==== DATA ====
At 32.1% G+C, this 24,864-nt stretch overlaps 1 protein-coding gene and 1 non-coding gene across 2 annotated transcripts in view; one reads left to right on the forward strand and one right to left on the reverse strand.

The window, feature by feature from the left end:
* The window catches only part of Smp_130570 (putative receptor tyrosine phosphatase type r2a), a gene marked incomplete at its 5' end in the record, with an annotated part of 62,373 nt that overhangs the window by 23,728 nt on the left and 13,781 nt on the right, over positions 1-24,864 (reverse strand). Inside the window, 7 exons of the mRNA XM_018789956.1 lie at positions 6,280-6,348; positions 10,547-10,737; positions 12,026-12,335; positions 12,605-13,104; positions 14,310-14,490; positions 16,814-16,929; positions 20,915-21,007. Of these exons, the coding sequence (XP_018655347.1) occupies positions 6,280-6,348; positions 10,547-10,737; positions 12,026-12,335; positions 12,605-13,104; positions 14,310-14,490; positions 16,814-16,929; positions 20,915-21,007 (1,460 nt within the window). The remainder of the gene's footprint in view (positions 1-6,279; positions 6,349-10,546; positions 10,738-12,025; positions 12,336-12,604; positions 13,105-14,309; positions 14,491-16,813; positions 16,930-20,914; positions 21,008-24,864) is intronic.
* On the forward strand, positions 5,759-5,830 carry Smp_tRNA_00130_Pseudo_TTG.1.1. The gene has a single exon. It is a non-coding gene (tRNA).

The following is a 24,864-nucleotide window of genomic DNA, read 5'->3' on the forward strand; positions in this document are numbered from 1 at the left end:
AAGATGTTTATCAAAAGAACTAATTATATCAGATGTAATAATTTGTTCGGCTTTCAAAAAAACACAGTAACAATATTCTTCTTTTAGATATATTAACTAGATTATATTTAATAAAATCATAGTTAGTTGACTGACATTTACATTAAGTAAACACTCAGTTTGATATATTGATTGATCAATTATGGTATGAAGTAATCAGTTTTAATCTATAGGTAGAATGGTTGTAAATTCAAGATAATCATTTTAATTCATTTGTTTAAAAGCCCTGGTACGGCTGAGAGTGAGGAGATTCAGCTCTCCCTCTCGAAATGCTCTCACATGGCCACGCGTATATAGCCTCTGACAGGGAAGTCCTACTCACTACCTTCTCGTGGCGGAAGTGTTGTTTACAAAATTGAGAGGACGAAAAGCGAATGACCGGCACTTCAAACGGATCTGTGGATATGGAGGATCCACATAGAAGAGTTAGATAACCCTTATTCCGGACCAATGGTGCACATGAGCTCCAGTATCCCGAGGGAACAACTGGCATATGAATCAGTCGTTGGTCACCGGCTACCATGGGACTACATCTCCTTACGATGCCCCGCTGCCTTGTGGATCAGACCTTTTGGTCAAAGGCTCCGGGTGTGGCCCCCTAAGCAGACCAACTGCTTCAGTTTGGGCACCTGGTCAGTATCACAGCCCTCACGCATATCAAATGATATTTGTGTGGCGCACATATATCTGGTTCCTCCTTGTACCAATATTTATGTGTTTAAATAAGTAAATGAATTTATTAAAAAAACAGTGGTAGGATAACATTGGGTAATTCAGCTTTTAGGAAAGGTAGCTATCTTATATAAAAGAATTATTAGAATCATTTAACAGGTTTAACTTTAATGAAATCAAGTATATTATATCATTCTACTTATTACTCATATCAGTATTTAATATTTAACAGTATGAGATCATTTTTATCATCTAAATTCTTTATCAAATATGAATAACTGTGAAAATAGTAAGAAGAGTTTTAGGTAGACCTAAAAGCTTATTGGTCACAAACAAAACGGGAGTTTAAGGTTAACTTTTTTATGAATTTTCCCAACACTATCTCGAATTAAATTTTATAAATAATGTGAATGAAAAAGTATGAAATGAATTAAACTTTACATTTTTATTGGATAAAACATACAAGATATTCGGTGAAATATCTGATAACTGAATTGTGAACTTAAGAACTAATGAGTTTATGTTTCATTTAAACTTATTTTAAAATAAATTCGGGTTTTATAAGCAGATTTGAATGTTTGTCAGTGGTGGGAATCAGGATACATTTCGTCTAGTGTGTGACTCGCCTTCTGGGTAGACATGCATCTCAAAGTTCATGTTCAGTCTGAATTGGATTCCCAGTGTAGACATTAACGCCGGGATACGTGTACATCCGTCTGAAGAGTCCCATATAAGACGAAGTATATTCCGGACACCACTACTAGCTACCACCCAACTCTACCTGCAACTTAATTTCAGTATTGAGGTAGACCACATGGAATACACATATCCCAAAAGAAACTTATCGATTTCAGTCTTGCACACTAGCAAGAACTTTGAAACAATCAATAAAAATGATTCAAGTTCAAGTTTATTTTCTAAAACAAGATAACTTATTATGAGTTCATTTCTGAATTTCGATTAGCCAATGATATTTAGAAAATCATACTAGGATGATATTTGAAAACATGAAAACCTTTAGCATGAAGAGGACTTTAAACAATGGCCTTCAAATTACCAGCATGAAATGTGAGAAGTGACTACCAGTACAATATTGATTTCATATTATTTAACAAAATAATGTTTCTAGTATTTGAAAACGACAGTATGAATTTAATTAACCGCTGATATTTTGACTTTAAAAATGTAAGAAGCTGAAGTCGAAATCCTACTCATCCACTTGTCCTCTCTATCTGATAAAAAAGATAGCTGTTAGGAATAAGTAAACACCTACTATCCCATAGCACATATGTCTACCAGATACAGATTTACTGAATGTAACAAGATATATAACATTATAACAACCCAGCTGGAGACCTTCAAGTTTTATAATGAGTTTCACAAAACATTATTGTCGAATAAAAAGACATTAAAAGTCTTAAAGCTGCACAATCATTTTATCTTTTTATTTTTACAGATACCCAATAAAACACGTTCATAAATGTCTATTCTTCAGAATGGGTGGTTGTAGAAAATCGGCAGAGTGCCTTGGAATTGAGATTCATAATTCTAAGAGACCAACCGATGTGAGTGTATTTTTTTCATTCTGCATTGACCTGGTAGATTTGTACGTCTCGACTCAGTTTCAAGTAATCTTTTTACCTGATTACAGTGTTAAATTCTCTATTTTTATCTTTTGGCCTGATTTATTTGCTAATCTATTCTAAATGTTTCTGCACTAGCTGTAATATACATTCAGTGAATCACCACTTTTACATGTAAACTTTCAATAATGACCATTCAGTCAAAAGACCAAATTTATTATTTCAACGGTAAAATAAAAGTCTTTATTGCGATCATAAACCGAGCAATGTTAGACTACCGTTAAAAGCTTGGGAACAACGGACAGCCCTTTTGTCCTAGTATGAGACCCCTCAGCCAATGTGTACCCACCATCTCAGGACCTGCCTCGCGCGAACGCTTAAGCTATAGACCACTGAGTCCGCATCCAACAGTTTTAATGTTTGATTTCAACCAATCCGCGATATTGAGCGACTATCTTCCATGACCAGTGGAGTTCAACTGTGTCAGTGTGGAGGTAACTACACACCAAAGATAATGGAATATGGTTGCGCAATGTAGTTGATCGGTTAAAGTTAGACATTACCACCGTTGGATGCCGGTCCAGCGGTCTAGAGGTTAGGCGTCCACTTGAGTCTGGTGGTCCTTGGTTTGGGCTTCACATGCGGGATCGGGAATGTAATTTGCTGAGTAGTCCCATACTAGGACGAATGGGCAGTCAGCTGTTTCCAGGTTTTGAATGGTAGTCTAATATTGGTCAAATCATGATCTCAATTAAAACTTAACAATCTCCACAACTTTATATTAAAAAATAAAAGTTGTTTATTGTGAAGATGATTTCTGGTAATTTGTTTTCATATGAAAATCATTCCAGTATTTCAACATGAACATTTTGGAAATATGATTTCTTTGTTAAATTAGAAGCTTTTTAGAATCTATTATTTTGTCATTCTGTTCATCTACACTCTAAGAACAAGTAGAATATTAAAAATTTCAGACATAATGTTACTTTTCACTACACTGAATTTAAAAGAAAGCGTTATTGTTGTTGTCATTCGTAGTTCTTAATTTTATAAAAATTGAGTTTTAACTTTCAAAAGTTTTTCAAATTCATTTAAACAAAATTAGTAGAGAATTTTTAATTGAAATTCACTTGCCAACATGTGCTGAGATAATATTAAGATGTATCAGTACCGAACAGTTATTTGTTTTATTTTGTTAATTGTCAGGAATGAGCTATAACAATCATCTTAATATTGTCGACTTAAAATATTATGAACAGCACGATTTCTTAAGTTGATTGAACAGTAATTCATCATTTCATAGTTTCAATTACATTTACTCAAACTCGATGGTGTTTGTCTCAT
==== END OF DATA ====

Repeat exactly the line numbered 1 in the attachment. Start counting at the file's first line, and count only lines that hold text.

At 32.1% G+C, this 24,864-nt stretch overlaps 1 protein-coding gene and 1 non-coding gene across 2 annotated transcripts in view; one reads left to right on the forward strand and one right to left on the reverse strand.